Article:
Tuesday, May 3, 2011

The Ventral Forearm: What are those Tendons?

While the ventral side of the forearm is not actually less complicated than the dorsal side, it appears so because few of its muscles show clearly. Compared to the dorsal side of the forearm, the ventral surface is smooth and uncomplicated. The ventral side of a vertebrate is generally considered its "underbelly"-- paler and less hairy than its dorsal counterpart because of fewer hair follicles and less melanin production.

But the distal end of the ventral forearm does have a few prominent surface landmarks. I write "a few" instead of a specific number because the number depends on the individual; one of the tendons that's often seen at this location is actually missing in 12-15% of the human population!

Let's back up a little. In most cases, there are two fairly visible tendons down the approximate center of the ventral wrist. (Their degree of visibility also depends on genetics, hand position, and temporary body variations such as those seen in water retention.) Those two tendons come from the palmaris longus muscle and the flexor carpi radialis muscle. They are shown in the illustration below. We can tell this is a ventral view of the forearm because we can see the palmar aponeurosis (a thin, tendinous sheath that is only on the palmar side of the hand) and because, um... there are no fingernails!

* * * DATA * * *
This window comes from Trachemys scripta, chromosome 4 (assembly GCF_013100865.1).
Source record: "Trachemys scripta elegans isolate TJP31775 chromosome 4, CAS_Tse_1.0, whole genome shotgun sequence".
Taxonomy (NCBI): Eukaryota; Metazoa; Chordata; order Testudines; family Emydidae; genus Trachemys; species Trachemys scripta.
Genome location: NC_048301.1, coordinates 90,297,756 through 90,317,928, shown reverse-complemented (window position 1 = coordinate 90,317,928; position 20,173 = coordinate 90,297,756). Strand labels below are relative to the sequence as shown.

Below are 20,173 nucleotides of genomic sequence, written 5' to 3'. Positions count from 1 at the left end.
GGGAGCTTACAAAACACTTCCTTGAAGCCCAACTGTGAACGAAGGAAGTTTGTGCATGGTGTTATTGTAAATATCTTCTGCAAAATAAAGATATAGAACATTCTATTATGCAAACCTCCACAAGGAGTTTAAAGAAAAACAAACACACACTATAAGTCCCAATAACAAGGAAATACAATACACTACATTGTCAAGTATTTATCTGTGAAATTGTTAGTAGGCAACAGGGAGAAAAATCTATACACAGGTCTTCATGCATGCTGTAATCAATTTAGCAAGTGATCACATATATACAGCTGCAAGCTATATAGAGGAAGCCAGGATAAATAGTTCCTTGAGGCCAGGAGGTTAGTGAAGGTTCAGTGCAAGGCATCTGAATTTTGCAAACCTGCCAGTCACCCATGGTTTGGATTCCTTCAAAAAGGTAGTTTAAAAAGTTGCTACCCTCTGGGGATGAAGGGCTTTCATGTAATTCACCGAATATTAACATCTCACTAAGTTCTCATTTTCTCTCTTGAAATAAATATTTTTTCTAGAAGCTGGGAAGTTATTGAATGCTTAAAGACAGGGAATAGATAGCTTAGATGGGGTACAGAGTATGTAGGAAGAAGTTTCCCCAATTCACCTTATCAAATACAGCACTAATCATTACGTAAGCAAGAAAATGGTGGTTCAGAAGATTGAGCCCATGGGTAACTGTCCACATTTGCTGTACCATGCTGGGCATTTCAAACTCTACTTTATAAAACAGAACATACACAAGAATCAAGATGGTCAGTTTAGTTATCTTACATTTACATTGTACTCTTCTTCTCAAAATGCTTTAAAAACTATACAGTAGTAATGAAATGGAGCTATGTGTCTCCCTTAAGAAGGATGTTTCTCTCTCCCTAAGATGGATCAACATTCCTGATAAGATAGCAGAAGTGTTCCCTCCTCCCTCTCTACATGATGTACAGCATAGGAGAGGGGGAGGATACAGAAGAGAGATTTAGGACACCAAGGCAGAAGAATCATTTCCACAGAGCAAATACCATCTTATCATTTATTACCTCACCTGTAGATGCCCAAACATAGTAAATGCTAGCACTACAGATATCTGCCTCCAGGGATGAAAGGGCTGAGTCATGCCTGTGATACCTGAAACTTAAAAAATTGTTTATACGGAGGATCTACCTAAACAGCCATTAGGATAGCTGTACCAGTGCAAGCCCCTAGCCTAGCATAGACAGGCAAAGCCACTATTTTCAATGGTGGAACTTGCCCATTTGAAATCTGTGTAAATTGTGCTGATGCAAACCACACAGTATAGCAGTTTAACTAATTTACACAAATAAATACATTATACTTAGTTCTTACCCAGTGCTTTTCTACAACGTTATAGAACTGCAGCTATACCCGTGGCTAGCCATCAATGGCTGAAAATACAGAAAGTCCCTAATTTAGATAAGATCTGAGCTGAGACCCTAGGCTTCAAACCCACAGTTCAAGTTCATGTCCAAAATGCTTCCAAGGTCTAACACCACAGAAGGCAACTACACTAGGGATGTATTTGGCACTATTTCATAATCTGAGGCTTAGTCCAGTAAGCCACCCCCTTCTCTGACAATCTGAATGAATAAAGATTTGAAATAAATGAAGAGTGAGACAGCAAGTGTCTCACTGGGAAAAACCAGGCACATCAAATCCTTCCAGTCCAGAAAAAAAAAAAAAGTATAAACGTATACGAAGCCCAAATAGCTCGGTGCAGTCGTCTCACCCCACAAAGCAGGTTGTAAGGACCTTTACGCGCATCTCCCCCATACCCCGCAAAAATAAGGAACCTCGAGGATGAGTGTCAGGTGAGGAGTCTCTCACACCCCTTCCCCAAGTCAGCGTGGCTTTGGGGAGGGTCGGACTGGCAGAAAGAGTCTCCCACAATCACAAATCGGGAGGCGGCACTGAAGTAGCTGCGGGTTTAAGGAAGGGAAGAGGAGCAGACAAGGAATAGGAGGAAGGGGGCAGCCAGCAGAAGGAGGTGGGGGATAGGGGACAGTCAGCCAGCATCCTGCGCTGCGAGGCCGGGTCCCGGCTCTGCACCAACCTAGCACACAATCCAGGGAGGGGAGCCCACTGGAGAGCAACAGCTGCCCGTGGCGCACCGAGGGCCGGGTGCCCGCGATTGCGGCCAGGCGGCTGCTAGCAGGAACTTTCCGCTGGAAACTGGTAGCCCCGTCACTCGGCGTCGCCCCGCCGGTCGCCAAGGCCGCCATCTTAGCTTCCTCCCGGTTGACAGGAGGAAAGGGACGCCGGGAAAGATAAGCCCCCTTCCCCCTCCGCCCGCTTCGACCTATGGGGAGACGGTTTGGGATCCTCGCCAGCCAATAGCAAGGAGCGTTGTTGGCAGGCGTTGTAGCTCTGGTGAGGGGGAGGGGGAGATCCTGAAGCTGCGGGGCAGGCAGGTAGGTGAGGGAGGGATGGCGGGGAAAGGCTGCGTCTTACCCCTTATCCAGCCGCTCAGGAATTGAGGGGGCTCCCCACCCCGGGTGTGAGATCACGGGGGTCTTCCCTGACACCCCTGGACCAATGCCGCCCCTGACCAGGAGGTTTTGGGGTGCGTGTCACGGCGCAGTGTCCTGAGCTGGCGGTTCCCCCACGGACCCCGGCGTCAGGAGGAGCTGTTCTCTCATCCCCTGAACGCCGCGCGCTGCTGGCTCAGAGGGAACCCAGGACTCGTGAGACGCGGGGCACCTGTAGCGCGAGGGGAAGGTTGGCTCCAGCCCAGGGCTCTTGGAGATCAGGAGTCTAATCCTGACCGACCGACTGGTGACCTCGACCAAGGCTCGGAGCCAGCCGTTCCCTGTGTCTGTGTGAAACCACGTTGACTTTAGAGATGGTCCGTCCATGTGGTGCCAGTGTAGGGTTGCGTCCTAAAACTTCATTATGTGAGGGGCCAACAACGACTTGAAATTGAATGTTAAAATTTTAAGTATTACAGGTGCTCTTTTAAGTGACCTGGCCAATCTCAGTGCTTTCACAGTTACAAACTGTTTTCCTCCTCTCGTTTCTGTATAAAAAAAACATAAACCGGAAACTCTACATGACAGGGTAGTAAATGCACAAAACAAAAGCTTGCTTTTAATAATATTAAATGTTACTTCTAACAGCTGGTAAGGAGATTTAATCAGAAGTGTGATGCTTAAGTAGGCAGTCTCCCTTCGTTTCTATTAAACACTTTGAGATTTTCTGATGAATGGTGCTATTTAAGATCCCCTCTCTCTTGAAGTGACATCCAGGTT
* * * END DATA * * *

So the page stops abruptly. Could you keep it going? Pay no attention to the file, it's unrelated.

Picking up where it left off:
If both the flexor carpi radialis tendon and the palmaris long tendon are visible, it's easy to tell one from the other; the flexor carpi radialis tendon is more toward the radial (thumb) side of the arm, as its name implies. Once that's been established, one can deduce that the other tendon is most likely that of palmaris longus.

The palmaris longus tendon is also more superficial than the flexor carpi radialis tendon because it runs outside the annular ligament, while all the other wrist tendons run deep to it. The annular ligament is a ring-like ligament ("annular" is Latin for "ring-like") that wraps around the wrist like a bracelet and retains the position of the tendons that run from the forearm and into the hand. After surpassing the annular ligament, the palmaris longus tendon inserts directly into the palmar aponeurosis and tenses it to help strengthen the grip.

In some cases, one or both of these tendons are difficult to see, especially when the hand is relaxed. Because both of these muscles are flexors, you can force them to stand out more by flexing the wrist and tensing the hand into sort of a claw shape.

In the photo below, you can easily see both ventral forearm tendons and tell them apart. First of all, flexor carpi radialis is the more radial of the two (meaning it is closer to the thumb side.) Second, palmaris longus can be seen more clearly where the wrist meets the hand, because at that point, flexor carpi radialis is traveling under the annular ligament and palmaris longus is not.